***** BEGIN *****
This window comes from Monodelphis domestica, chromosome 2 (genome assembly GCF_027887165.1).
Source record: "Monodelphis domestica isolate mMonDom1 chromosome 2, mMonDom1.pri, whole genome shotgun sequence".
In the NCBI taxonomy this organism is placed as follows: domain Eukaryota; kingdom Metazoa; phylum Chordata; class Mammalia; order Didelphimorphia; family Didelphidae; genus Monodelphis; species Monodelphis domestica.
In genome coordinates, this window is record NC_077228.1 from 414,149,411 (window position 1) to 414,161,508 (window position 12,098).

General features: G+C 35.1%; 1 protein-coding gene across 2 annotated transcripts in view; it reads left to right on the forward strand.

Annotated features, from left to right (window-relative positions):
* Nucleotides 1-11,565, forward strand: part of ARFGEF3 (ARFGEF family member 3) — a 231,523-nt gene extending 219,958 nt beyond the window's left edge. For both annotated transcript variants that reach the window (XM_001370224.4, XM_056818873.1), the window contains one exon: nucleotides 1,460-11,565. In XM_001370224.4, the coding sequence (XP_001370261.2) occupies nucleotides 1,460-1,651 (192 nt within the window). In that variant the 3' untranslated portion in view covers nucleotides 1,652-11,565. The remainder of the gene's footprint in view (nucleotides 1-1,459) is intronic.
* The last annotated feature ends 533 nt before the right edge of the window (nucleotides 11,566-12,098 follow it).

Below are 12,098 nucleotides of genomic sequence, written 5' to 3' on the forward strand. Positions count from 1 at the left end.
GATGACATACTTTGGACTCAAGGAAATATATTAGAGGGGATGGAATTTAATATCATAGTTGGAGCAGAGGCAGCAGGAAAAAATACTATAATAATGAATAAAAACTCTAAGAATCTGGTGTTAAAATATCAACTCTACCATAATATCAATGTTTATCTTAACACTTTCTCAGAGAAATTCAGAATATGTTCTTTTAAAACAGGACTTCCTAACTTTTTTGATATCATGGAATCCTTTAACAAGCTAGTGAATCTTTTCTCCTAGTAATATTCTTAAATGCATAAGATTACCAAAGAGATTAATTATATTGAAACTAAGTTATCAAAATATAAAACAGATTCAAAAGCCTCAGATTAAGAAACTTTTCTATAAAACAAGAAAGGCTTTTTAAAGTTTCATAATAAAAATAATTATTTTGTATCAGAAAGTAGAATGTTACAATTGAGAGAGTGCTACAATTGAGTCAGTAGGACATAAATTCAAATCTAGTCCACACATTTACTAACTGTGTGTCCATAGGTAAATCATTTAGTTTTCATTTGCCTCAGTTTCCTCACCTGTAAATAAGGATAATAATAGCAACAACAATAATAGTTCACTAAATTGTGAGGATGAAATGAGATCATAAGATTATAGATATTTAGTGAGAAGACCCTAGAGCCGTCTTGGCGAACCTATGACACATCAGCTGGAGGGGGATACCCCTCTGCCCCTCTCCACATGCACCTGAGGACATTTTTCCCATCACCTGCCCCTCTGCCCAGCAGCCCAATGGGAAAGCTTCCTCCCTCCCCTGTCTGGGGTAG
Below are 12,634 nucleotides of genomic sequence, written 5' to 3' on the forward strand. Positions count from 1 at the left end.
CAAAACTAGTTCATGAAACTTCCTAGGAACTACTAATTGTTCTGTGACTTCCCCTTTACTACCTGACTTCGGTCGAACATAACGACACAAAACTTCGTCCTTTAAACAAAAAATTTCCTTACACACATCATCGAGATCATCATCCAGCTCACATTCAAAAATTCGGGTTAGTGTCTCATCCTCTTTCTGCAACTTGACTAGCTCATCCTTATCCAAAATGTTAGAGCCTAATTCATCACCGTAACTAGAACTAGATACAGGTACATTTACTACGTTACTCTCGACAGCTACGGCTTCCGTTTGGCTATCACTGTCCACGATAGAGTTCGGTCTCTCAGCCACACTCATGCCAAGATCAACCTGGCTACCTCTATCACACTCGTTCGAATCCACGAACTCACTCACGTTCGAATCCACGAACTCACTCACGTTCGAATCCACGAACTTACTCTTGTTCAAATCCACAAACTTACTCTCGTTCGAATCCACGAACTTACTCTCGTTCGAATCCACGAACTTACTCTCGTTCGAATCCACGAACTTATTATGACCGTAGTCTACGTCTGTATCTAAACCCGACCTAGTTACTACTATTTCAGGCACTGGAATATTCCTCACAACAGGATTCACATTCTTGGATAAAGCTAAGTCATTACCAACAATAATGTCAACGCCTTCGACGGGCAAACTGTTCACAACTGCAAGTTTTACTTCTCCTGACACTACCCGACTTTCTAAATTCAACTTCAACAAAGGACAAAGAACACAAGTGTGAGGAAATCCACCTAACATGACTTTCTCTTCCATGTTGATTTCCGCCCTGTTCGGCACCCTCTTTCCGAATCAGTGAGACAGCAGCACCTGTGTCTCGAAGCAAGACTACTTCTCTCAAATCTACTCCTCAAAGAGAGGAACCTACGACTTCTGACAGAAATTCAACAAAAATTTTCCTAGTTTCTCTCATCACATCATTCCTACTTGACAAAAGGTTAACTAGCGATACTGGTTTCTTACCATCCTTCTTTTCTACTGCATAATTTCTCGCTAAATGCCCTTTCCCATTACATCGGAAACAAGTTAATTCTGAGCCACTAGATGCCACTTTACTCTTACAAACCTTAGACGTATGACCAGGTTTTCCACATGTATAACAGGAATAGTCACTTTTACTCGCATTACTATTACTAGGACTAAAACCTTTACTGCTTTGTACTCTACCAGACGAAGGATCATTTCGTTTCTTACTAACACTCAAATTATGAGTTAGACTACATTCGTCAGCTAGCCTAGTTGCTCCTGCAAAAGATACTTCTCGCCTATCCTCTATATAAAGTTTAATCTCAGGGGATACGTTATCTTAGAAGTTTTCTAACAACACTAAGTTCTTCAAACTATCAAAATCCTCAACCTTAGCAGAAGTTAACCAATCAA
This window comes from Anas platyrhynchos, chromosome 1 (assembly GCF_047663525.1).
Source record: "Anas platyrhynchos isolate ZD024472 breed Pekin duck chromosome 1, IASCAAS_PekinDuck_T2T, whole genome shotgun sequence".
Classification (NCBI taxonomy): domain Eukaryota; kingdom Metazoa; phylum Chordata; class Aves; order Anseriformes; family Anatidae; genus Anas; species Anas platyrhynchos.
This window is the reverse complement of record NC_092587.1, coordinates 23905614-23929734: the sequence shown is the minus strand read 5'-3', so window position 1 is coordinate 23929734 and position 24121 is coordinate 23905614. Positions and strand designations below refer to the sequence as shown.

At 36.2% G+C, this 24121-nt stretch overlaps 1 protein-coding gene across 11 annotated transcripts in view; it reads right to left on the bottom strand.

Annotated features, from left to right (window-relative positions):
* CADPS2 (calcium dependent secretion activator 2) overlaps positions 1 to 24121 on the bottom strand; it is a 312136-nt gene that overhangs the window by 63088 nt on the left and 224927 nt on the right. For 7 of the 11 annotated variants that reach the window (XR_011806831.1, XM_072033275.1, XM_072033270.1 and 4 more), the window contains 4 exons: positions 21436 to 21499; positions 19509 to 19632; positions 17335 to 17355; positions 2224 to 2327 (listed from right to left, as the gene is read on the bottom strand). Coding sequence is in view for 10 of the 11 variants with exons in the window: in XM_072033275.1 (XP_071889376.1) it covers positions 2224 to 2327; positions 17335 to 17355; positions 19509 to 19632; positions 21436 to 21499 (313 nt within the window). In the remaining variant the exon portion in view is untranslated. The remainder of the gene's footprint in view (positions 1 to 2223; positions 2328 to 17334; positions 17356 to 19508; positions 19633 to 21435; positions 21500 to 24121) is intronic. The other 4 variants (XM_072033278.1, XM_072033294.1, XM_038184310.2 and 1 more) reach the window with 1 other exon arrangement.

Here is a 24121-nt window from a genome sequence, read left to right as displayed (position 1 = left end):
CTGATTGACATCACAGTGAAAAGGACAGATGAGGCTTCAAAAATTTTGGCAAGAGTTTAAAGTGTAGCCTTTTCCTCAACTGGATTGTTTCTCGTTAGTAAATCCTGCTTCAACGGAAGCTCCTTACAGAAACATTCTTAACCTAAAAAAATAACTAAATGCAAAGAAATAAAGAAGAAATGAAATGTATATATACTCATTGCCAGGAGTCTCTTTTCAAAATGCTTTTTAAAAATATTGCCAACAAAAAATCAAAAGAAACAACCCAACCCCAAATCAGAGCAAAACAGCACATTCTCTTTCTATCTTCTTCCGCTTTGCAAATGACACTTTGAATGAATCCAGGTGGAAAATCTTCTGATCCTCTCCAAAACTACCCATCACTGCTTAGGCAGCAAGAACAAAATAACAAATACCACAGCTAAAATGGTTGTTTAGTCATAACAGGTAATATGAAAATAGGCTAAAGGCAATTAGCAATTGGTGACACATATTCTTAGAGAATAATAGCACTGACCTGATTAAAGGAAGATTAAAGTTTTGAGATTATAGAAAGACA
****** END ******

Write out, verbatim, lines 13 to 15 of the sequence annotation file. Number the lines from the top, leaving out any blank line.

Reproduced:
This window comes from Anas platyrhynchos, chromosome 1 (assembly GCF_047663525.1).
Source record: "Anas platyrhynchos isolate ZD024472 breed Pekin duck chromosome 1, IASCAAS_PekinDuck_T2T, whole genome shotgun sequence".
Classification (NCBI taxonomy): domain Eukaryota; kingdom Metazoa; phylum Chordata; class Aves; order Anseriformes; family Anatidae; genus Anas; species Anas platyrhynchos.